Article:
Exploring the Mechanistic Link Between Obesity and Heart Failure

Bige Ozkan, Chiadi E. Ndumele

Research output: Contribution to journalReview articlepeer-review

Abstract

Abstract: Purpose of Review: Among subtypes of cardiovascular disease, obesity has a potent and unique association with heart failure (HF) that is unexplained by traditional cardiovascular risk mediators. The concomitant rise in the prevalence of obesity and HF necessitates better understanding of their relationship to develop effective prevention and treatment strategies. The purpose of this review is to provide mechanistic insight regarding the link between obesity and HF by elucidating the direct and indirect pathways linking the two conditions. Recent Findings: Several direct pathophysiologic mechanisms contribute to HF risk in individuals with excess weight, including hemodynamic alterations, neurohormonal activation, hormonal effects of dysfunctional adipose tissue, ectopic fat deposition with resulting lipotoxicity and microvascular dysfunction. Obesity further predisposes to HF indirectly through causal associations with hypertension, dyslipidemia, and most importantly, diabetes via insulin resistance. Low levels of physical activity and fitness further influence HF risk in the context of obesity. These various processes lead to myocardial injury and cardiac remodeling that are reflected by abnormalities in cardiac biomarkers and cardiac function on myocardial imaging. Summary: Understanding and addressing obesity-associated HF is a pressing clinical and public health challenge which can be informed by a deeper understanding of the complex pathways linking these two conditions together.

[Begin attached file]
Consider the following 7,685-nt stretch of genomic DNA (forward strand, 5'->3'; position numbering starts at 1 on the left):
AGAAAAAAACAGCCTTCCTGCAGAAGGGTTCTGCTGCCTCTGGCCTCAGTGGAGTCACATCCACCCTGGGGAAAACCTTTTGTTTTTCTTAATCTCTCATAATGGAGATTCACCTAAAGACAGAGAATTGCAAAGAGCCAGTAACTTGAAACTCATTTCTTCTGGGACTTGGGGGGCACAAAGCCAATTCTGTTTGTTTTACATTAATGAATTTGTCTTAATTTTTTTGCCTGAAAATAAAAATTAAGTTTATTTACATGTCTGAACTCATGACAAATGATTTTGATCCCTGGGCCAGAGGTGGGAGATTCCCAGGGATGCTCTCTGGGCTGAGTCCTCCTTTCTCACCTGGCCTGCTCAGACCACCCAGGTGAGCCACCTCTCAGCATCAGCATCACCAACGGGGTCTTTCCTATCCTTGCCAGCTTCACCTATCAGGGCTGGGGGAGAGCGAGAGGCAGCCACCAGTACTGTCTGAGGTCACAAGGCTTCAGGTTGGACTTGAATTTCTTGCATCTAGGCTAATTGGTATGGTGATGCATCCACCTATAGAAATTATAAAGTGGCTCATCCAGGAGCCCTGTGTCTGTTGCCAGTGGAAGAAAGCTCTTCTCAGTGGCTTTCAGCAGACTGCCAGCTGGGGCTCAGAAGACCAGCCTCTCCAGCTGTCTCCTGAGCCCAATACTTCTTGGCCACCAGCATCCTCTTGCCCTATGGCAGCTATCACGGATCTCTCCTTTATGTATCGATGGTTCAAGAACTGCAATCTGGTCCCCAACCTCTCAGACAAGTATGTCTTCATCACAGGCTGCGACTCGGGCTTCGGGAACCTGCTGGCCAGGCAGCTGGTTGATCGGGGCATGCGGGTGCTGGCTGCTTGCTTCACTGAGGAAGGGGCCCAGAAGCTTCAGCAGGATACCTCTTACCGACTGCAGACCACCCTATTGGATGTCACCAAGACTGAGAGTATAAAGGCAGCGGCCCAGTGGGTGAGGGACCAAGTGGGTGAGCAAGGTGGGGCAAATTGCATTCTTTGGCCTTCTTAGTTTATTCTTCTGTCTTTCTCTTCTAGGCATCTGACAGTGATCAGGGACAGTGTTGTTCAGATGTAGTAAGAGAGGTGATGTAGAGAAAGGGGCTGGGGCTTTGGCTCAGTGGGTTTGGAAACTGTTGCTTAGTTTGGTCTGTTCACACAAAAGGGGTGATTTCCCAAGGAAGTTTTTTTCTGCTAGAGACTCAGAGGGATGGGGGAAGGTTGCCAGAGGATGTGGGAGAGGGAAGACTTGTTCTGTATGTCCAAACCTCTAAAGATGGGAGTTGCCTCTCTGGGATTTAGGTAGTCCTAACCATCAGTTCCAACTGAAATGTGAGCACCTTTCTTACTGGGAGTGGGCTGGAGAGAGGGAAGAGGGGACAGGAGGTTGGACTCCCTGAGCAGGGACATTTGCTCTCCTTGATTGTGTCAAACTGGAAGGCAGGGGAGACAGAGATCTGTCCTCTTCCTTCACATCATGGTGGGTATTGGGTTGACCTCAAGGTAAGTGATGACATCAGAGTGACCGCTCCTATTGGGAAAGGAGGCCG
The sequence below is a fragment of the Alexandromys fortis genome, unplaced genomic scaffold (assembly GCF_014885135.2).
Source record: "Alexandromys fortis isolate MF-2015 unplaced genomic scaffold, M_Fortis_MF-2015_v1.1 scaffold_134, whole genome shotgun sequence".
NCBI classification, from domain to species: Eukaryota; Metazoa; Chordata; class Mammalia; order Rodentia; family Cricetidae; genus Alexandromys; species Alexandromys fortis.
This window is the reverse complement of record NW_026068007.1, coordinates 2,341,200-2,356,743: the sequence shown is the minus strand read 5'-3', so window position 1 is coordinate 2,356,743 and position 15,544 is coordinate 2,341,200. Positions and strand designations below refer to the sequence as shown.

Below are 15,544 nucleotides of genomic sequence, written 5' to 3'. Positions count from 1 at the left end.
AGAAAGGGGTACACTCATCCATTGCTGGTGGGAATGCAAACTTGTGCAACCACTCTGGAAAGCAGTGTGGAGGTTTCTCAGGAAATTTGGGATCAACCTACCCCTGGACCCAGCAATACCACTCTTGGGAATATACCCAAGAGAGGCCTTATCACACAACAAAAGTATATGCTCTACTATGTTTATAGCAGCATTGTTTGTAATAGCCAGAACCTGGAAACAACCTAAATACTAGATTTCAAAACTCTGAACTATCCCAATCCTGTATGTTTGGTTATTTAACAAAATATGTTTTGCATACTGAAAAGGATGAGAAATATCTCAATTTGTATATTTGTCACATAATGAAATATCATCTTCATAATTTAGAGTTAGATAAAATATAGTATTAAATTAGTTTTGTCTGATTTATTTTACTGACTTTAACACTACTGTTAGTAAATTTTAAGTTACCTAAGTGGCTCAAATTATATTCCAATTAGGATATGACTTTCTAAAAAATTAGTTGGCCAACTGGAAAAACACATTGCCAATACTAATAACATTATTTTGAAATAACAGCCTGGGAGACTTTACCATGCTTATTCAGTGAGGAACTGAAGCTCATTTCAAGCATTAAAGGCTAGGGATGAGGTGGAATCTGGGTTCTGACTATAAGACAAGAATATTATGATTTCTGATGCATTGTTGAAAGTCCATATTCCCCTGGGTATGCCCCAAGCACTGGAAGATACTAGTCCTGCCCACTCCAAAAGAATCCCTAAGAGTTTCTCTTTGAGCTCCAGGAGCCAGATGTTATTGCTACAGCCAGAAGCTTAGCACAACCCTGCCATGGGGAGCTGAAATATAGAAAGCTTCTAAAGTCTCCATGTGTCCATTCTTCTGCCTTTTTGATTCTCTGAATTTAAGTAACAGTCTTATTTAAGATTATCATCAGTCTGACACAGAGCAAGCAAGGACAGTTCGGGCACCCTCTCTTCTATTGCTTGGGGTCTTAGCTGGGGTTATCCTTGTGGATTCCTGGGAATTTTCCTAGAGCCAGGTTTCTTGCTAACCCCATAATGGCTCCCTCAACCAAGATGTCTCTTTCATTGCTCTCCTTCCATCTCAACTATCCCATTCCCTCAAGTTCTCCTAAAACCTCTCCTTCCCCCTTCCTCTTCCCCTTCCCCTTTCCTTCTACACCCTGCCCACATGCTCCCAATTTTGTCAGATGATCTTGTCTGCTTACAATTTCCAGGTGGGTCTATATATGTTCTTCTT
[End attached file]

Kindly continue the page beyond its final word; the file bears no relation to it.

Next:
Original languageEnglish (US)
Pages (from-to)347-360
Number of pages14
JournalCurrent diabetes reports
Volume23
Issue number12
DOIs
StatePublished - Dec 2023

Keywords

  • Adipokines
  • Adipose tissue
  • Heart failure
  • Obesity
  • Ventricular dysfunction
  • Ventricular remodeling

ASJC Scopus subject areas

  • Internal Medicine
  • Endocrinology, Diabetes and Metabolism

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